The History of Tax Day — America's First Taxes, and Why The Deadline Is April 15

April 15 isn't most Americans' favorite day, and that's because most years, it's the official, federal tax deadline. Tax Day, as it's called, has a long and interesting history in the States that goes all the way back to Abe Lincoln's leadership.

While organizing your personal taxes each year may be daunting, and tedious at best, doing so submits you to a civic duty that has been around since the early 1900s.

Here are some facts that outline the history of tax day, how it all began and why we've settled on April 15 as the due date day each year.

Note: 2020 acts a bit differently. Because of COVID-19, the American government extended the year's tax return deadline to July 15.

1861: The First Federal Income Tax

Abraham Lincoln, who was an American president from 1861 to1865, proclaimed the first federal income tax his first year in office. 1861—particularly August 5—is the historical day that marks the future-changing decision.

Time Square Flag
One bicyclist wearing a mask and another not wearing a mask make their way down 8th Avenue Times Square on a Sunday afternoon with the American Flag behind it. Ira L. Black/Corbis/Getty

Lincoln enacted a three percent federal income tax to any household making over $800 a year, according to the History Channel. With today's inflation, that's about $23,500 in 2020, according to officialdata.org. The three percent tax was made a law in 1862 and is called The Revenue Act of 1862.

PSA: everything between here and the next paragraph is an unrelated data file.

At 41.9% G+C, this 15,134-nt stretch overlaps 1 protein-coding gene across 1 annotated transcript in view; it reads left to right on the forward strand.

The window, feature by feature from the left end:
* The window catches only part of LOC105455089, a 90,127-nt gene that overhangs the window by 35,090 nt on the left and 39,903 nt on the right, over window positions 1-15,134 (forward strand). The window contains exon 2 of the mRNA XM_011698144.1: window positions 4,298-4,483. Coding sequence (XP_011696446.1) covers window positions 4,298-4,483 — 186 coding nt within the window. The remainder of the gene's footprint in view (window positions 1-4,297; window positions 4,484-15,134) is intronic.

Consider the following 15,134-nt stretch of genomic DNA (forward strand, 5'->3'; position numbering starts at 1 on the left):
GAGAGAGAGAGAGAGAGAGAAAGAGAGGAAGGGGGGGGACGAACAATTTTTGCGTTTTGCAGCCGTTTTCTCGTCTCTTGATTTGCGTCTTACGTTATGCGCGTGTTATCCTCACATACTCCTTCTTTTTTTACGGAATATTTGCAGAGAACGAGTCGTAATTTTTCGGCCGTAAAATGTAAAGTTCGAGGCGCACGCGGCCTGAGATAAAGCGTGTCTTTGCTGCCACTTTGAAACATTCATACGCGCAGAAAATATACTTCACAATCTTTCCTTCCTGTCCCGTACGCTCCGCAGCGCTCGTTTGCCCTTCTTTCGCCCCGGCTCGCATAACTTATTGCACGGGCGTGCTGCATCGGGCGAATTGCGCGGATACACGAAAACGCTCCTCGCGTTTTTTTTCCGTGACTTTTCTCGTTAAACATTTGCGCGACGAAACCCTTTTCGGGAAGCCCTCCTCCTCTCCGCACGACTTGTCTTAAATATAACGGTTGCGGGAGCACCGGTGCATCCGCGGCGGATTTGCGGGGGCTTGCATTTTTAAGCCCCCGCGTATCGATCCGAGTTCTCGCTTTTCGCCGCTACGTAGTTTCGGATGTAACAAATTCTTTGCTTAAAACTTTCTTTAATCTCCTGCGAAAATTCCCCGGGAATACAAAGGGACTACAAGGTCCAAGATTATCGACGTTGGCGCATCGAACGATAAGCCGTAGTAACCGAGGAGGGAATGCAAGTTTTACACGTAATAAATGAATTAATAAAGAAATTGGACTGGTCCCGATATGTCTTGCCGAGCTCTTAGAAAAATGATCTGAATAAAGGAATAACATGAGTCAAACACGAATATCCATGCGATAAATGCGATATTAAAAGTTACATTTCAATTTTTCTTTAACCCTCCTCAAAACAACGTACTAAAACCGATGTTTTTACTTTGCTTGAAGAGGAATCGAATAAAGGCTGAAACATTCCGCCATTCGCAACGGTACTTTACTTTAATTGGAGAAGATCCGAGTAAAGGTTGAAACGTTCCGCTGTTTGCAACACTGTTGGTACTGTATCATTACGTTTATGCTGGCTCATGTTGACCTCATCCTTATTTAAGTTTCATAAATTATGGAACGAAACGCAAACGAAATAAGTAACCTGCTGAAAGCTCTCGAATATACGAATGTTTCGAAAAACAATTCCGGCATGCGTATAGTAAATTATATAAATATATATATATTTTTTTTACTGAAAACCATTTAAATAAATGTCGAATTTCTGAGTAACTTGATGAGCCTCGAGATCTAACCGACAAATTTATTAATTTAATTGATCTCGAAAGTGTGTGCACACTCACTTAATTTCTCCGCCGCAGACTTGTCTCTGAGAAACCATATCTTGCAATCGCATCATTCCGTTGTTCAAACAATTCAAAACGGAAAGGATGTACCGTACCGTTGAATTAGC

The president made the decision to tax Americans because of the Civil War— he was having trouble funding the Union's efforts from the government's pockets. Though we're still taxed federally today, Lincoln's system was repealed in 1871.

1909: The 16th Amendment Passes

It wasn't until 1909 that today's tax system passed. Though there was a brief trial for a new tax system in 1894, it didn't pass in Congress because it didn't account for the differences in state sizes. Even the states agreed with the federal decision in 1913, and the tax program, which is solidified as the 16th Amendment of the Constitution, was enacted.

1955: Tax Day Becomes April 15

So how did the American government settle on April 15 as tax day? It started in 1913 with a March 1 deadline, but that's changed. The first shift was to March 15, which the History Channel claims had no real reason. It wasn't until 1955 that April 15 became the new, and lasting deadline.

The decision wasn't really governmentally-based. According to Time, "They switched income-tax day from March 15 to April 15, thus giving the taxpayer an extra month to recover from Christmas expenses and sparing him the yearly ordeal of hearing and reading clichés about the ides of March."